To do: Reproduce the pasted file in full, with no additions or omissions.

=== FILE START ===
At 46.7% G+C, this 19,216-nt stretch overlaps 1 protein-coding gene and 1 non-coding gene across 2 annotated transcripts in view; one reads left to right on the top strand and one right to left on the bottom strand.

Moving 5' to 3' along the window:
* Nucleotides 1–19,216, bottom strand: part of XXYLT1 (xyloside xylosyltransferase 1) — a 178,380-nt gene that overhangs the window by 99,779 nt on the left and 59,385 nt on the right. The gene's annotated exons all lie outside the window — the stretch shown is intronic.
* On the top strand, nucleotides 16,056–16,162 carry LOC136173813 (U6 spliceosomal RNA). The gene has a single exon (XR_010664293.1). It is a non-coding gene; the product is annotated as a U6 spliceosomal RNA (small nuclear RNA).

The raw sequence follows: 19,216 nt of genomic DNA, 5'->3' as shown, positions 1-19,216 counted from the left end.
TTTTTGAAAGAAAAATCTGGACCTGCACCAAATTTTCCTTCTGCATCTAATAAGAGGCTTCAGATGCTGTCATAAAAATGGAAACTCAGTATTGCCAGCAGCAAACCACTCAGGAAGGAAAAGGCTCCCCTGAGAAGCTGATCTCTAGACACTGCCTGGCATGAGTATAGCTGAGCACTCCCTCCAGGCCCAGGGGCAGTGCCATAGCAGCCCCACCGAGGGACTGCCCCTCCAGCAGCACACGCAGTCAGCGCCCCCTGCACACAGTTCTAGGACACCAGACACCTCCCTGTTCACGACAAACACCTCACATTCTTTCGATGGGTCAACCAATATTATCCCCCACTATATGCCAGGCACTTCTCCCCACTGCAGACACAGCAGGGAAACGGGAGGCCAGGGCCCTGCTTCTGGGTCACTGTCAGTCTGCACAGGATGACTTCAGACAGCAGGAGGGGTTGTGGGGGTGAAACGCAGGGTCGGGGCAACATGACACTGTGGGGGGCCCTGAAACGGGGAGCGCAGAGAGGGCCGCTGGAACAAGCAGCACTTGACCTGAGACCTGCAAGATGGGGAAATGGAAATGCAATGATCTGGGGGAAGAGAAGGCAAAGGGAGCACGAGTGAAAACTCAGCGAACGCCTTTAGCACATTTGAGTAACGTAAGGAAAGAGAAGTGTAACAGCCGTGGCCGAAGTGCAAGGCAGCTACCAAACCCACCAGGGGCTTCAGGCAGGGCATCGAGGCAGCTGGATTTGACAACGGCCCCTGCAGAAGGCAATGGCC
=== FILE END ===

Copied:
At 46.7% G+C, this 19,216-nt stretch overlaps 1 protein-coding gene and 1 non-coding gene across 2 annotated transcripts in view; one reads left to right on the top strand and one right to left on the bottom strand.

Moving 5' to 3' along the window:
* Nucleotides 1–19,216, bottom strand: part of XXYLT1 (xyloside xylosyltransferase 1) — a 178,380-nt gene that overhangs the window by 99,779 nt on the left and 59,385 nt on the right. The gene's annotated exons all lie outside the window — the stretch shown is intronic.
* On the top strand, nucleotides 16,056–16,162 carry LOC136173813 (U6 spliceosomal RNA). The gene has a single exon (XR_010664293.1). It is a non-coding gene; the product is annotated as a U6 spliceosomal RNA (small nuclear RNA).

The raw sequence follows: 19,216 nt of genomic DNA, 5'->3' as shown, positions 1-19,216 counted from the left end.
TTTTTGAAAGAAAAATCTGGACCTGCACCAAATTTTCCTTCTGCATCTAATAAGAGGCTTCAGATGCTGTCATAAAAATGGAAACTCAGTATTGCCAGCAGCAAACCACTCAGGAAGGAAAAGGCTCCCCTGAGAAGCTGATCTCTAGACACTGCCTGGCATGAGTATAGCTGAGCACTCCCTCCAGGCCCAGGGGCAGTGCCATAGCAGCCCCACCGAGGGACTGCCCCTCCAGCAGCACACGCAGTCAGCGCCCCCTGCACACAGTTCTAGGACACCAGACACCTCCCTGTTCACGACAAACACCTCACATTCTTTCGATGGGTCAACCAATATTATCCCCCACTATATGCCAGGCACTTCTCCCCACTGCAGACACAGCAGGGAAACGGGAGGCCAGGGCCCTGCTTCTGGGTCACTGTCAGTCTGCACAGGATGACTTCAGACAGCAGGAGGGGTTGTGGGGGTGAAACGCAGGGTCGGGGCAACATGACACTGTGGGGGGCCCTGAAACGGGGAGCGCAGAGAGGGCCGCTGGAACAAGCAGCACTTGACCTGAGACCTGCAAGATGGGGAAATGGAAATGCAATGATCTGGGGGAAGAGAAGGCAAAGGGAGCACGAGTGAAAACTCAGCGAACGCCTTTAGCACATTTGAGTAACGTAAGGAAAGAGAAGTGTAACAGCCGTGGCCGAAGTGCAAGGCAGCTACCAAACCCACCAGGGGCTTCAGGCAGGGCATCGAGGCAGCTGGATTTGACAACGGCCCCTGCAGAAGGCAATGGCC